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  • Temperature swings were typical for March in Illinois

    As is typical for March weather, Illinois temperatures varied from day to day, with an average statewide temperature 1.5 degrees above normal, according to Illinois State Climatologist Trent Ford at the University of Illinois’ Illinois State Water Survey. March average precipitation was 1.32 inches above normal.

  • Study finds ethical and illicit sources of poison frogs in the U.S. pet trade

    With their vibrant colors and small size, poison frogs are popular among amphibian pet owners in the U.S. Most poison frogs come from legitimate frog breeding operations here and abroad, but some are still snatched from the wild illegally in their native countries, according to Devin Edmonds, doctoral student at the Illinois Natural History Survey (INHS).

  • PRI scientists provide winter soil conditions and an insect pest forecast for Illinois

    Near-average winter soil and air temperatures are an indication that crop insect pests may have survived the cold in Illinois, according to scientists Jennie Atkins and Kelly Estes at the Prairie Research Institute (PRI) at the University of Illinois.

  • Microplastics on the move: research projects detect microplastics in water and on land

    At the Illinois Sustainable Technology Center (ISTC), researcher John Scott is studying microplastics in landfills, rural streams, and city drinking water to further understand where they are coming from and how they move in the environment.

  • Piotr Szocinski crouches in the back of a truck to load soil samples

    Digging into soil data helps inform green infrastructure design

    PRI geologists were part of a multidisciplinary research project aimed at helping Illinois communities add green stormwater infrastructure (GSI) to their strategies to prevent local flooding. Pilot projects focused on Calumet City and Midlothian. 

  • four people stand at the Illinois Basin Decatur Project injection well

    Data from landmark Illinois Basin carbon storage project are now available

    The first-of-its-kind Illinois Basin – Decatur Project (IBDP), which concluded in 2021 after successfully demonstrating the safe geologic storage of carbon dioxide, is releasing data sets in two easily accessible locations.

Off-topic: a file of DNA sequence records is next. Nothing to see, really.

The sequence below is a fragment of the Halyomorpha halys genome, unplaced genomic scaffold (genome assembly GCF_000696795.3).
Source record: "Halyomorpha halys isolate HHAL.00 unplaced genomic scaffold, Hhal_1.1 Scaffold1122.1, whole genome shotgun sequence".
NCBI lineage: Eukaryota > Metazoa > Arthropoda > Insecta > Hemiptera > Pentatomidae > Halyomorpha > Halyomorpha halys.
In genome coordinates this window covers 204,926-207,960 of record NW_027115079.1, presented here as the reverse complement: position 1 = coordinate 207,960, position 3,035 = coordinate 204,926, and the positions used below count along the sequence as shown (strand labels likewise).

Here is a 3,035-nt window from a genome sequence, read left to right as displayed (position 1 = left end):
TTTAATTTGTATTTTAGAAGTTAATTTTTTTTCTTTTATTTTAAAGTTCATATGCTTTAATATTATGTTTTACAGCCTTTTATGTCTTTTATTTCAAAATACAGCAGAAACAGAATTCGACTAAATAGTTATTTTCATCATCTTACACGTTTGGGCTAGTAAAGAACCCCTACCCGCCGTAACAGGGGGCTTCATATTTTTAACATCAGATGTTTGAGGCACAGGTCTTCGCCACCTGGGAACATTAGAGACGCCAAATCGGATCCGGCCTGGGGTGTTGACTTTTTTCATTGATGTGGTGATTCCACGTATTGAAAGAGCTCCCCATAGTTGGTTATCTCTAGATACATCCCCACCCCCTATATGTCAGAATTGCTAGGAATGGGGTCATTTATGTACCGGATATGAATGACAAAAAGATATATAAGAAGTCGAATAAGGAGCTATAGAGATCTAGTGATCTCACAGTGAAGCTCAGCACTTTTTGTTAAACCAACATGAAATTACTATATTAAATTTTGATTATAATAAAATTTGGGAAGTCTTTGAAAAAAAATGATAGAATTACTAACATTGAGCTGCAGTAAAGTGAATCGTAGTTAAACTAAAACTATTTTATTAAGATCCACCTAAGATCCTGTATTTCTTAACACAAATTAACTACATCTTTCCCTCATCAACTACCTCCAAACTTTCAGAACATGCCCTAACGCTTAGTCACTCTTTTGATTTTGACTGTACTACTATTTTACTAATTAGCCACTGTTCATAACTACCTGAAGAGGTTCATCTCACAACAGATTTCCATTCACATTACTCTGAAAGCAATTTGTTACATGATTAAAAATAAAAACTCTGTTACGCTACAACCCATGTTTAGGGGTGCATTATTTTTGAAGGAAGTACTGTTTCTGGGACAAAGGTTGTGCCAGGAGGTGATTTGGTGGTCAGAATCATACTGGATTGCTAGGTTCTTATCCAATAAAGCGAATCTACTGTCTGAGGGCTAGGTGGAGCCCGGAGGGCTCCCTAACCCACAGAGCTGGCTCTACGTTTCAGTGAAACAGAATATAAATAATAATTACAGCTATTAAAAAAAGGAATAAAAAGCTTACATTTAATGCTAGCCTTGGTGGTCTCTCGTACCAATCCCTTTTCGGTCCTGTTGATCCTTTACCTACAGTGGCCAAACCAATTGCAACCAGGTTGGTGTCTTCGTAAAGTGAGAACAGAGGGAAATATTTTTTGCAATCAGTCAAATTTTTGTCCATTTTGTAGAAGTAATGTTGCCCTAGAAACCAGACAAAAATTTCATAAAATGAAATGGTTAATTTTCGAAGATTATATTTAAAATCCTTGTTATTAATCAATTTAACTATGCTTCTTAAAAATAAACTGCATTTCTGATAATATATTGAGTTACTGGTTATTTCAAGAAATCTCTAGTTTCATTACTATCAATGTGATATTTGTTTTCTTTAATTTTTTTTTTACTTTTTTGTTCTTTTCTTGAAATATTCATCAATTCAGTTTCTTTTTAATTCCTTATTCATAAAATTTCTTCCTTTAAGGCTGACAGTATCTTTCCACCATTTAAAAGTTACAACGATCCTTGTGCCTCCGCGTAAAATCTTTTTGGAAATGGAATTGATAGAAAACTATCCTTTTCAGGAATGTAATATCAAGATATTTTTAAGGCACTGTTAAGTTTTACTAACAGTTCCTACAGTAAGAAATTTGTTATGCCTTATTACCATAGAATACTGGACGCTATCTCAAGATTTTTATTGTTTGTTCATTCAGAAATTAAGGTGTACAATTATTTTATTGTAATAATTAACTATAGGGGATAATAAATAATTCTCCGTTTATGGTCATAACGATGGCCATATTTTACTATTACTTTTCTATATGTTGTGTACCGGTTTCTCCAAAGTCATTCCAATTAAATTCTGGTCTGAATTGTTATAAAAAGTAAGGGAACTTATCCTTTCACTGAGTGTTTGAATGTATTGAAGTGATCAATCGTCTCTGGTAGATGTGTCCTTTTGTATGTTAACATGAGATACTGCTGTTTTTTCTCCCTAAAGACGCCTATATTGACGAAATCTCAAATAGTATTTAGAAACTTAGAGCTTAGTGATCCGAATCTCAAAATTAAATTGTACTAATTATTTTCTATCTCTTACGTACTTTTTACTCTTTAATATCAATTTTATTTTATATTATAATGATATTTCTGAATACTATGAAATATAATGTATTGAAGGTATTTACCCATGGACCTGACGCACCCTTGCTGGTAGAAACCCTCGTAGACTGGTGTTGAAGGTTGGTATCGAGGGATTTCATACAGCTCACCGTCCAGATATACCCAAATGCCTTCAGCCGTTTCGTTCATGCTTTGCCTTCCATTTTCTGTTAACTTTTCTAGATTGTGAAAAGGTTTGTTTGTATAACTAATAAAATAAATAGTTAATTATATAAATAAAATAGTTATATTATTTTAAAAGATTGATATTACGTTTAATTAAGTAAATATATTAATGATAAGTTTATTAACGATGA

• An active February finishes climatological winter

    The preliminary statewide average February temperature was 27.2 degrees, 3.0 degrees below the 1991–2020 average and tied for 42nd coldest on record going back to 1895. The preliminary statewide average total February precipitation was 3.41 inches, 1.48 inches above the 1991–2020 average and the 9th wettest on record statewide.  

  • National Science Foundation funds project to improve weather forecasts for cities

    Scientists at the Illinois State Water Survey (ISWS) have begun a new project that will ultimately improve weather forecasting of severe storms and heatwaves in cities across the US.

  • Aerial view of fully installed submerged rubble ridges

    Underwater innovation at Illinois Beach State Park to help mitigate coastal erosion

    This past summer, with funding from the EPA Great Lakes Restoration Initiative, a US Army Corps of Engineers crane carefully placed over 10,000 tons of stone five hundred feet offshore of Illinois Beach State Park (ISBP) and Hosah Park, a Zion Park District property wedged between the north and south units of IBSP. These stones form three “rubble ridges” that are intended to work in concert to lessen storm waves and protect the eroding beach and unique terrestrial ecosystem in the dunes while preserving views and enhancing fish habitat.

  • Divert and convert: Campus project takes plastic from waste stream for fuel production

    A new Illinois Sustainable Technology Center (ISTC) pilot project is gearing up to remove 200 pounds of non-recyclable plastics from campus trash daily and convert it to 140 pounds of crude oil to power university vehicles. The project will demonstrate its benefits to the environment and campus and present unique learning opportunities for students.